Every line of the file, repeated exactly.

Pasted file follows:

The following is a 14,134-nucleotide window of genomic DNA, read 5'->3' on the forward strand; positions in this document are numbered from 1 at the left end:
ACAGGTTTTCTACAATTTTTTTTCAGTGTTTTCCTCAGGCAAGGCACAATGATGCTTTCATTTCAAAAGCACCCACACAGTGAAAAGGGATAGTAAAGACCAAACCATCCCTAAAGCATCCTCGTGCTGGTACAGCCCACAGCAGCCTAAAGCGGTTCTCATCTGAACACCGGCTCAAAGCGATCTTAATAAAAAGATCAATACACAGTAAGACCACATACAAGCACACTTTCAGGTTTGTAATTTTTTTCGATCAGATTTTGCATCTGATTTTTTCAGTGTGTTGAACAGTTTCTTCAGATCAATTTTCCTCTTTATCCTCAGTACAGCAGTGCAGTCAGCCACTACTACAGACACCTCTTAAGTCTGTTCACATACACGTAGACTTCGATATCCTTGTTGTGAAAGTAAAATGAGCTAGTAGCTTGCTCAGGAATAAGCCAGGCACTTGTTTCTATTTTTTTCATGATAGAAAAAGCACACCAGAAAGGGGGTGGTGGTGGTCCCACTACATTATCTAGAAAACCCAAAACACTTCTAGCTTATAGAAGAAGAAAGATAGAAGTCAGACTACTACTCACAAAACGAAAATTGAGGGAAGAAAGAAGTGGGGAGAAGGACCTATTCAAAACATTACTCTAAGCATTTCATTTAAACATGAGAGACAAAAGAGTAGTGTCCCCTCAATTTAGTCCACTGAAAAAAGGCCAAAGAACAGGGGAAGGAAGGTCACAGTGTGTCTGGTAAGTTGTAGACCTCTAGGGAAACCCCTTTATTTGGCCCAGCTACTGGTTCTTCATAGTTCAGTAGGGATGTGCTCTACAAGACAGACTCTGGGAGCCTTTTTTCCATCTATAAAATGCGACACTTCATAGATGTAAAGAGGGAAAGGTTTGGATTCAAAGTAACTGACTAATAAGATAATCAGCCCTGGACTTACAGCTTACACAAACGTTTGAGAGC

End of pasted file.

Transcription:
The following is a 14,134-nucleotide window of genomic DNA, read 5'->3' on the forward strand; positions in this document are numbered from 1 at the left end:
ACAGGTTTTCTACAATTTTTTTTCAGTGTTTTCCTCAGGCAAGGCACAATGATGCTTTCATTTCAAAAGCACCCACACAGTGAAAAGGGATAGTAAAGACCAAACCATCCCTAAAGCATCCTCGTGCTGGTACAGCCCACAGCAGCCTAAAGCGGTTCTCATCTGAACACCGGCTCAAAGCGATCTTAATAAAAAGATCAATACACAGTAAGACCACATACAAGCACACTTTCAGGTTTGTAATTTTTTTCGATCAGATTTTGCATCTGATTTTTTCAGTGTGTTGAACAGTTTCTTCAGATCAATTTTCCTCTTTATCCTCAGTACAGCAGTGCAGTCAGCCACTACTACAGACACCTCTTAAGTCTGTTCACATACACGTAGACTTCGATATCCTTGTTGTGAAAGTAAAATGAGCTAGTAGCTTGCTCAGGAATAAGCCAGGCACTTGTTTCTATTTTTTTCATGATAGAAAAAGCACACCAGAAAGGGGGTGGTGGTGGTCCCACTACATTATCTAGAAAACCCAAAACACTTCTAGCTTATAGAAGAAGAAAGATAGAAGTCAGACTACTACTCACAAAACGAAAATTGAGGGAAGAAAGAAGTGGGGAGAAGGACCTATTCAAAACATTACTCTAAGCATTTCATTTAAACATGAGAGACAAAAGAGTAGTGTCCCCTCAATTTAGTCCACTGAAAAAAGGCCAAAGAACAGGGGAAGGAAGGTCACAGTGTGTCTGGTAAGTTGTAGACCTCTAGGGAAACCCCTTTATTTGGCCCAGCTACTGGTTCTTCATAGTTCAGTAGGGATGTGCTCTACAAGACAGACTCTGGGAGCCTTTTTTCCATCTATAAAATGCGACACTTCATAGATGTAAAGAGGGAAAGGTTTGGATTCAAAGTAACTGACTAATAAGATAATCAGCCCTGGACTTACAGCTTACACAAACGTTTGAGAGC